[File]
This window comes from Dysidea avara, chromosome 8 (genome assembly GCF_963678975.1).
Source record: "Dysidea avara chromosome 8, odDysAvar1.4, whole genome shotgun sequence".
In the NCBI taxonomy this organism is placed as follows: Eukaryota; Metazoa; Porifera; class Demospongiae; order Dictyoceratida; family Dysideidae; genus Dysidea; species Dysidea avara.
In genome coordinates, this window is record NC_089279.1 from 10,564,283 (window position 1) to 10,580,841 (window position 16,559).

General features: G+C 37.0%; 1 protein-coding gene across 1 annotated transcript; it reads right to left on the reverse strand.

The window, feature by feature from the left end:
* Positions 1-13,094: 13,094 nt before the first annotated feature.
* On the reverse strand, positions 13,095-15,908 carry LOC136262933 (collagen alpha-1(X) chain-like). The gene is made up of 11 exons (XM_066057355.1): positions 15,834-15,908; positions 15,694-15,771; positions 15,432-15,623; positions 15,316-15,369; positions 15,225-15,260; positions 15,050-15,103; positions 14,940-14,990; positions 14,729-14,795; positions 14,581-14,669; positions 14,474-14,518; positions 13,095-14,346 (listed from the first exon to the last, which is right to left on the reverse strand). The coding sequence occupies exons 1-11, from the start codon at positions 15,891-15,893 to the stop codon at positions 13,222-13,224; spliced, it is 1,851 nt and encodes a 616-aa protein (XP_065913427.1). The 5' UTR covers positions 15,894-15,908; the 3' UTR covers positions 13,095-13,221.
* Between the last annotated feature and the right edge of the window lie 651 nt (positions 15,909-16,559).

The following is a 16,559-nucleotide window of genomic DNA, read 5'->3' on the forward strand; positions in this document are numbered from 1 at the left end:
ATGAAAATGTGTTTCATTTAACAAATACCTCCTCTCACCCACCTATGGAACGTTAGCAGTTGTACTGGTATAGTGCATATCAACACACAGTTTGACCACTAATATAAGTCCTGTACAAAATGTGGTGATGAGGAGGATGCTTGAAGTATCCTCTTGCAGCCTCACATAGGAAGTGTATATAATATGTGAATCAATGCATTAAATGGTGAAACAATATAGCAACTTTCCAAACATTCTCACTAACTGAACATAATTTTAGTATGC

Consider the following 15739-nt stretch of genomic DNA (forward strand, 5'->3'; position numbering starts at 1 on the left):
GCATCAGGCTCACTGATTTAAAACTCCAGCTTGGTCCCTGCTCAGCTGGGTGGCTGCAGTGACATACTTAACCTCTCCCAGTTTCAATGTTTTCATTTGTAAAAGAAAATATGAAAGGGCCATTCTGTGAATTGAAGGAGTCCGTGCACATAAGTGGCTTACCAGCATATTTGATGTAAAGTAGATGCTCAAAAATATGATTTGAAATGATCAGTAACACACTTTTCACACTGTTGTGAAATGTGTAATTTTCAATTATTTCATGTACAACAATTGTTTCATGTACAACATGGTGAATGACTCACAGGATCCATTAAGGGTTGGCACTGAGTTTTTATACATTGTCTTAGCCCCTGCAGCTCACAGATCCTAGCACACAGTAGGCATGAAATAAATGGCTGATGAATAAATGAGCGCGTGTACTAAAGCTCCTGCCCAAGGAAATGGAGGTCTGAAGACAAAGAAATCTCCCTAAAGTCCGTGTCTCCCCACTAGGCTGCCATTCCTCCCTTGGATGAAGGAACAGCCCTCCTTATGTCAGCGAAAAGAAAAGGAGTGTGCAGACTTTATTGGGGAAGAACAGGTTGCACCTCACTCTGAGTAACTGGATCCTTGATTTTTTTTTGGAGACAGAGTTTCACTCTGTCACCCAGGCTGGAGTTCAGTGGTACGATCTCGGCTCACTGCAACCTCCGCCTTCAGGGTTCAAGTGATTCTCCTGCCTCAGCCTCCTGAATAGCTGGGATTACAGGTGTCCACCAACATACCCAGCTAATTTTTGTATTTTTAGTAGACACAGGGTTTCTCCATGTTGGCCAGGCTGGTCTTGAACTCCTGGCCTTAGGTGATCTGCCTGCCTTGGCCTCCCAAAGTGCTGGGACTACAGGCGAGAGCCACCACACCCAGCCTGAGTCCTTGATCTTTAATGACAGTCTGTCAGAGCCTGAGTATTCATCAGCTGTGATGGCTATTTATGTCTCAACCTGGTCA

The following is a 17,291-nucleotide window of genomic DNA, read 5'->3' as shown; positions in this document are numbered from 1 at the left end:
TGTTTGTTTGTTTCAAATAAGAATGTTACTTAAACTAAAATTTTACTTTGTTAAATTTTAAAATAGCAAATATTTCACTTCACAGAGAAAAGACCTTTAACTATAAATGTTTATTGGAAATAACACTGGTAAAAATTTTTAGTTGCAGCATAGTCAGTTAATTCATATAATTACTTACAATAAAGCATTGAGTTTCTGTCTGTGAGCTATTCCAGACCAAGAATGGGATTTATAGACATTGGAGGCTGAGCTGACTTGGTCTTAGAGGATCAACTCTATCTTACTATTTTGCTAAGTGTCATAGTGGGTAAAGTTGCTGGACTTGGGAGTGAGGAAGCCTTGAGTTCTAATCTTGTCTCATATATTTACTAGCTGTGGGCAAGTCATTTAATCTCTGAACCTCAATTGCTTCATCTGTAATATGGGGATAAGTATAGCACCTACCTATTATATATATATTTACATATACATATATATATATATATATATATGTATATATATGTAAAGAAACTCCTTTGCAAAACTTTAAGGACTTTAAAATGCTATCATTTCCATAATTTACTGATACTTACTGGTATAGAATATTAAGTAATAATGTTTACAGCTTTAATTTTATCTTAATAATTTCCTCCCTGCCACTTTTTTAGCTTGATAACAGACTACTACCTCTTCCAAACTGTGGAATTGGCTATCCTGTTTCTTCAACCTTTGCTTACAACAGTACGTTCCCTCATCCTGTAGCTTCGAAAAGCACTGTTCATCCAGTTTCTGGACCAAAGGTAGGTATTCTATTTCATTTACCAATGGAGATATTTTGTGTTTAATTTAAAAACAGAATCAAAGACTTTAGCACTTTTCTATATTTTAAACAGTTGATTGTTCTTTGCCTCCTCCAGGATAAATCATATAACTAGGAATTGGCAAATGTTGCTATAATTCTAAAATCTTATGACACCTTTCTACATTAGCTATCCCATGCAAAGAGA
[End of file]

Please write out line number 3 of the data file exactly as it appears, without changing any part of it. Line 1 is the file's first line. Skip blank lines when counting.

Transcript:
In the NCBI taxonomy this organism is placed as follows: Eukaryota; Metazoa; Porifera; class Demospongiae; order Dictyoceratida; family Dysideidae; genus Dysidea; species Dysidea avara.